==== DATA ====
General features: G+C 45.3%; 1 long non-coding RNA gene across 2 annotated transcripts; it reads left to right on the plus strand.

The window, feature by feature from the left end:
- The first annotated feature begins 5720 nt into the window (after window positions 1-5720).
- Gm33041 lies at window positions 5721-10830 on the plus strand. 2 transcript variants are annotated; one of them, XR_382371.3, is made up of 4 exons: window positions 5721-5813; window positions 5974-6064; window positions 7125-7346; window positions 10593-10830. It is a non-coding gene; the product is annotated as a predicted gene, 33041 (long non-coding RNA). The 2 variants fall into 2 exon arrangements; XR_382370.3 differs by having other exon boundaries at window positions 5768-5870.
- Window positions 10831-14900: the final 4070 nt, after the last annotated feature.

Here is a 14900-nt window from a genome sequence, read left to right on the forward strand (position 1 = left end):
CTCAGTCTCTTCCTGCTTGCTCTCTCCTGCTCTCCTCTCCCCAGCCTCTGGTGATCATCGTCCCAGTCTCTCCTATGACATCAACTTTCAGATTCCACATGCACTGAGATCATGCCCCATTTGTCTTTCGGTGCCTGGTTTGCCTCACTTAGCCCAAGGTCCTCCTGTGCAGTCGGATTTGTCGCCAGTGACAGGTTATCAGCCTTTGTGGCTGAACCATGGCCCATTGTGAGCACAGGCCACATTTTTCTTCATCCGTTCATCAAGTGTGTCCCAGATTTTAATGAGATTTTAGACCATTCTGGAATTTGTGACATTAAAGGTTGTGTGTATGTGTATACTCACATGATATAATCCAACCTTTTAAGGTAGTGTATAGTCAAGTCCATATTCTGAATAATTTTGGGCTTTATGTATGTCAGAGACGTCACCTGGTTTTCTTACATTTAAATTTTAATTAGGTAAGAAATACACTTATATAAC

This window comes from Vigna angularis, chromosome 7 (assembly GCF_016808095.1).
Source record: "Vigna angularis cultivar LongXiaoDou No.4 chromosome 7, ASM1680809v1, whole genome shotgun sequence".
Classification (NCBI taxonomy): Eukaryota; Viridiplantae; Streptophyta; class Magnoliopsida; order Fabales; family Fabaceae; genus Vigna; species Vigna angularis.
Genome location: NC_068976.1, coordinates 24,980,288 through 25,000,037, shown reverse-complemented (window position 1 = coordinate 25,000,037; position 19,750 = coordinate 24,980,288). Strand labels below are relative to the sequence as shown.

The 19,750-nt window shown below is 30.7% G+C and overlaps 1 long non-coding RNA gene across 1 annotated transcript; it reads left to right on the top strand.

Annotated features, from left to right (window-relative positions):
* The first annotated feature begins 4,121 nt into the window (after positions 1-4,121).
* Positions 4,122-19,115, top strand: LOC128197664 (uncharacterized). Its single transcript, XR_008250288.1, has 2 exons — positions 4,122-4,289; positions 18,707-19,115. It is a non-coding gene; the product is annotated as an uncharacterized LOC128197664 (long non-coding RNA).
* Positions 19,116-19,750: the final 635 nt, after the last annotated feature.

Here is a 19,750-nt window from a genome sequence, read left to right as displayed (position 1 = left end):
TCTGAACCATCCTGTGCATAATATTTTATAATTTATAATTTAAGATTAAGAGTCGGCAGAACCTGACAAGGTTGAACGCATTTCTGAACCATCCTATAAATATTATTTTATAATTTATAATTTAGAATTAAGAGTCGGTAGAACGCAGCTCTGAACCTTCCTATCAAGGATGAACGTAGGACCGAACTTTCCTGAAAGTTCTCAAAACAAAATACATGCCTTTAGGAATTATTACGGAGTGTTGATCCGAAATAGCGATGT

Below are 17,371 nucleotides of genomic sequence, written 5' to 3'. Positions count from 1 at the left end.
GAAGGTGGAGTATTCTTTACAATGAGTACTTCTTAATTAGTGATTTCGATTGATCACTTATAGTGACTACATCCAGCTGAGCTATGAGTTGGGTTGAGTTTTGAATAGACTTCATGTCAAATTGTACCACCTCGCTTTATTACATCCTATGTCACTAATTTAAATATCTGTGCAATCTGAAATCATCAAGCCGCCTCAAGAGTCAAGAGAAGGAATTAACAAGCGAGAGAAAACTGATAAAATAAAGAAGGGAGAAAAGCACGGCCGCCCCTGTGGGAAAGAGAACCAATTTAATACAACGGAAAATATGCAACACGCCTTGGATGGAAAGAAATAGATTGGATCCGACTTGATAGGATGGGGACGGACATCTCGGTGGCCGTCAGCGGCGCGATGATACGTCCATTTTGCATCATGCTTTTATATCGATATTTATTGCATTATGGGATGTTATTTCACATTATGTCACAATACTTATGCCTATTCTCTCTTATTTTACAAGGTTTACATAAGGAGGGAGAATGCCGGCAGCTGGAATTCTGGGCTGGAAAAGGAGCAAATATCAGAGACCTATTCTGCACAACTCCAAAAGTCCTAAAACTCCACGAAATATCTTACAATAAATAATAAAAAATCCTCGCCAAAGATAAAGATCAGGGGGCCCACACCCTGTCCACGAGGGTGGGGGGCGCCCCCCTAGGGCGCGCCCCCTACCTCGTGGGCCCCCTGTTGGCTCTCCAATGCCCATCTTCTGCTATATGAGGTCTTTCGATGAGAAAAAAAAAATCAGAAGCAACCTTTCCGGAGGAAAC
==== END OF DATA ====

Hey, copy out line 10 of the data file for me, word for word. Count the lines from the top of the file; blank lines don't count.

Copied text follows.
Classification (NCBI taxonomy): Eukaryota; Viridiplantae; Streptophyta; class Magnoliopsida; order Fabales; family Fabaceae; genus Vigna; species Vigna angularis.